Monday, February 15, 2016

Beginnings of a Beginning

These ideas still need time to percolate, but before I headed to bed I wanted to jot down some of the helpful bits of wisdom I've gleaned at tonight's class that I think will move us in the right direction.

  1. Make a schedule "for now" not "for forever".  The schedule can be revisited again later.  Not including it in the schedule now doesn't mean not including it in the schedule ever.  Still hard to see some things sit out.  But it's time to face reality.
  2. You don't need to study all subjects every day.  You don't need to study all subjects all year.  Sarah breaks her year into "terms" (six weeks of school followed by a one-week break).  She only plans for one "term" at a time because it takes the pressure off.  I like that idea a lot.
  3. 30-45 minutes one-on-one time with each school-aged kid.  Sarah has a neat way of scheduling this ... but she also has three bigger kids (the youngest of whom is as old as my oldest child) and only three who are school-aged and need to meet with her.  Worth looking into, though.
  4. Looping.  This isn't something Sarah spent a lot of time talking about tonight, but she covers it in her book.  I've been meaning to write a whole post on it at some point.  The basic idea is that instead of scheduling things on a particular day of the week, you schedule them in a loop.  When you come to that slot of the day, you just do the next one in your loop.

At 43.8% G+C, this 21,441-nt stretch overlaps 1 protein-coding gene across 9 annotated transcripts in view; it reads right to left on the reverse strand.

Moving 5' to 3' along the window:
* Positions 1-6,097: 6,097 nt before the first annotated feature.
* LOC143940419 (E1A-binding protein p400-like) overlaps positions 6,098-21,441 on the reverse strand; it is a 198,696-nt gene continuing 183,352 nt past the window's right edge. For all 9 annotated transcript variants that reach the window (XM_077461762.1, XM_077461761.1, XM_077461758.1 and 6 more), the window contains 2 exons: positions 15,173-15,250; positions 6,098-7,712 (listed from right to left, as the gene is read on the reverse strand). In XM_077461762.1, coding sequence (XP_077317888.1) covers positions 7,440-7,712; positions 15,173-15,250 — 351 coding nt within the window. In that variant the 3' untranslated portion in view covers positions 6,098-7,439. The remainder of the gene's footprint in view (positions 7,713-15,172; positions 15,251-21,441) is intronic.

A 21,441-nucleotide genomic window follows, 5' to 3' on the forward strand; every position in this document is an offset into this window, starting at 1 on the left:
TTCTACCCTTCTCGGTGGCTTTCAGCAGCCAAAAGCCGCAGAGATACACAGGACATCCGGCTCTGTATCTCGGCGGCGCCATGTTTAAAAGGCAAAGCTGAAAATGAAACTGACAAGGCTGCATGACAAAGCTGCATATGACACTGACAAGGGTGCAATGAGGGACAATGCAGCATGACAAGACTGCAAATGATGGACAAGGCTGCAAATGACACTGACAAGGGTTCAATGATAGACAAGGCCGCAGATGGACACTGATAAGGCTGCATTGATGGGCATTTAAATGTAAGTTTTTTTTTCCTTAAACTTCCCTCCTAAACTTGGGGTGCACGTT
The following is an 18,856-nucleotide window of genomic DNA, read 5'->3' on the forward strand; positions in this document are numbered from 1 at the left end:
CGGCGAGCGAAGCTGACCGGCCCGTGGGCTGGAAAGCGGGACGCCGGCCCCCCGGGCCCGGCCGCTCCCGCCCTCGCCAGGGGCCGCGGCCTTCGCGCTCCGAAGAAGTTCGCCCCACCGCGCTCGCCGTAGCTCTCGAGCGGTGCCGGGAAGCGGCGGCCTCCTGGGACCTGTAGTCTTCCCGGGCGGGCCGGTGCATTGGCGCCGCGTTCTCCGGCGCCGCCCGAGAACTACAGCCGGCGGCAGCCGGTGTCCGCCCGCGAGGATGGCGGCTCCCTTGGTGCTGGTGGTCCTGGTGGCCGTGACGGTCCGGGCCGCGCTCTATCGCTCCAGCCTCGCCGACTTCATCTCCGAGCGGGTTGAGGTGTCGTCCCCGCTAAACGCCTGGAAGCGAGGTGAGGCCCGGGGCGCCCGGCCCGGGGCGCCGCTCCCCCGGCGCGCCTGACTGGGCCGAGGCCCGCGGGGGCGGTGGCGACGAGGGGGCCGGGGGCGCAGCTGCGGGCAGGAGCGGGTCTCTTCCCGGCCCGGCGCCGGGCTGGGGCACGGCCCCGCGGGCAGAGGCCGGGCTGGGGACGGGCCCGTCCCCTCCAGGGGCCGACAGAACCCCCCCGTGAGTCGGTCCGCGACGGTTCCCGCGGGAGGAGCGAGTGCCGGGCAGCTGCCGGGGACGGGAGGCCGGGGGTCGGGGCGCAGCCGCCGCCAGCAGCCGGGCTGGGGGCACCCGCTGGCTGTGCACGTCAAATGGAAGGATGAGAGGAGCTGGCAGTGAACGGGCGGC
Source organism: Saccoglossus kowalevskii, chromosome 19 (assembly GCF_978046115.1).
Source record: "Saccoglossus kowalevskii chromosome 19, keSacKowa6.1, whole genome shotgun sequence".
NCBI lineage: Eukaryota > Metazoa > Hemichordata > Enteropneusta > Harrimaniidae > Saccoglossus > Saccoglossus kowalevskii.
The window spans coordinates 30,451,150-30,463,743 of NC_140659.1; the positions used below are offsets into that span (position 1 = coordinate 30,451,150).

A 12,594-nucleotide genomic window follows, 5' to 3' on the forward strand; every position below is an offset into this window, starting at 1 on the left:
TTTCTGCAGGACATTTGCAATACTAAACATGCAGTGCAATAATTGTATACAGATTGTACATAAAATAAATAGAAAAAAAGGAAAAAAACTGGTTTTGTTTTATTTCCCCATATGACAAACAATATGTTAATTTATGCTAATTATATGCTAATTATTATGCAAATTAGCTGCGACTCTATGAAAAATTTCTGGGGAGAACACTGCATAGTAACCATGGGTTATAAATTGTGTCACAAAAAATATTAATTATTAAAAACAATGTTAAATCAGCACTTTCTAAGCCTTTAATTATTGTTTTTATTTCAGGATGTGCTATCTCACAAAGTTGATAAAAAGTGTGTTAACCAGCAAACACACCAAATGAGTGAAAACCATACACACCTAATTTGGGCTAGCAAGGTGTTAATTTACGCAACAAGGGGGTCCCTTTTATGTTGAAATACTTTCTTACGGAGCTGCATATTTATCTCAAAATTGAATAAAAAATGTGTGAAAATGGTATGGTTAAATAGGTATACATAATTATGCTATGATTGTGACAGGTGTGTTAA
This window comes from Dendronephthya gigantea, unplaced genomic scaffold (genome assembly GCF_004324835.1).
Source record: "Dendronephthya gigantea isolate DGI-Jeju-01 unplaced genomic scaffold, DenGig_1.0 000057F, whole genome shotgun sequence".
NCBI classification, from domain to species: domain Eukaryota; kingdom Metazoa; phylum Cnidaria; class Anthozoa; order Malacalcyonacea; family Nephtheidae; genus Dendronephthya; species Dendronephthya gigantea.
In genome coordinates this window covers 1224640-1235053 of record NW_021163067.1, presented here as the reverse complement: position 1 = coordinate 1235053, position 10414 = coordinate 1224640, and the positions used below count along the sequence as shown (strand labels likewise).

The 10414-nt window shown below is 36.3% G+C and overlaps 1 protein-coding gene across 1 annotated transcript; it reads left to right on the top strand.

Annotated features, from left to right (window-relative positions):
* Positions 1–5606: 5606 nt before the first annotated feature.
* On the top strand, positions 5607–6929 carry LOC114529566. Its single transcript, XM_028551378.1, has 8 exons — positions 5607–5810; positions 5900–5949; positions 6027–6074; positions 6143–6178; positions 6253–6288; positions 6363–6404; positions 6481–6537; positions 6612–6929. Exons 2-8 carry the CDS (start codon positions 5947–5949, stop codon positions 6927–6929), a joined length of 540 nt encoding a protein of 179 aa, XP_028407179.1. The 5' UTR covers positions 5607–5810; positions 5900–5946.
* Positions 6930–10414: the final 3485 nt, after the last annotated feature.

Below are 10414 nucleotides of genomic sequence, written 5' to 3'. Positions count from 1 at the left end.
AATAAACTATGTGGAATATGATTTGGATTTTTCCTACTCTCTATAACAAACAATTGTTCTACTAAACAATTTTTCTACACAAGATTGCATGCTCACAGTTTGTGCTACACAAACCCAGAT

5. The Six-Minute Journal.  The last page of the handout from the Focus & Align class was a journal page to give time for reflection each day.  It includes these prompts:

    Each Morning Before School:

    1. Three things I am grateful for ...

    2. One way we'll live our Rule of Six today ...

    3. One way I'll practice my Words to Live By [words that describe how you'd like your children to look back and remember their homeschool childhoods] today  ...

    Each Night Before Bed:

    1. A win from today:

    2. Noticing each of my children [lots of white space after this one]:

    3. Tomorrow I will ...

    Looking forward to using these prompts to reflect on some in the days to come.  And even now, thinking about a "win" from today reminds me that on the ugliest days, all is not lost.

This was a hard, rough day.  I won't burden you with a long play-by-play, but let's just say that Daddy came downstairs (thankfully he was working from home due to snow) at lunchtime and found me crying on the sofa, where I had been tucked in by a three year old who was telling me (her own, spontaneously created) Curious George stories and letting me hold her stuffed cat.  And yet, even on a day when I look back and see a landscape littered with the gray, twisted mess of emotional train-wreckage, even on this day, I see things that can fit into the category of "a win from today".  Starting with the Curious George stories and the stuffed cat.

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